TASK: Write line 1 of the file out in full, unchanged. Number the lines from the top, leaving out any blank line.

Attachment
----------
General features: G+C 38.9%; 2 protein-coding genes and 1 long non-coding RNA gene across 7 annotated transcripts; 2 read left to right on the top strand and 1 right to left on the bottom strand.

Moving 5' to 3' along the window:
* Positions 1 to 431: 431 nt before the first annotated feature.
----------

General features: G+C 38.9%; 2 protein-coding genes and 1 long non-coding RNA gene across 7 annotated transcripts; 2 read left to right on the top strand and 1 right to left on the bottom strand.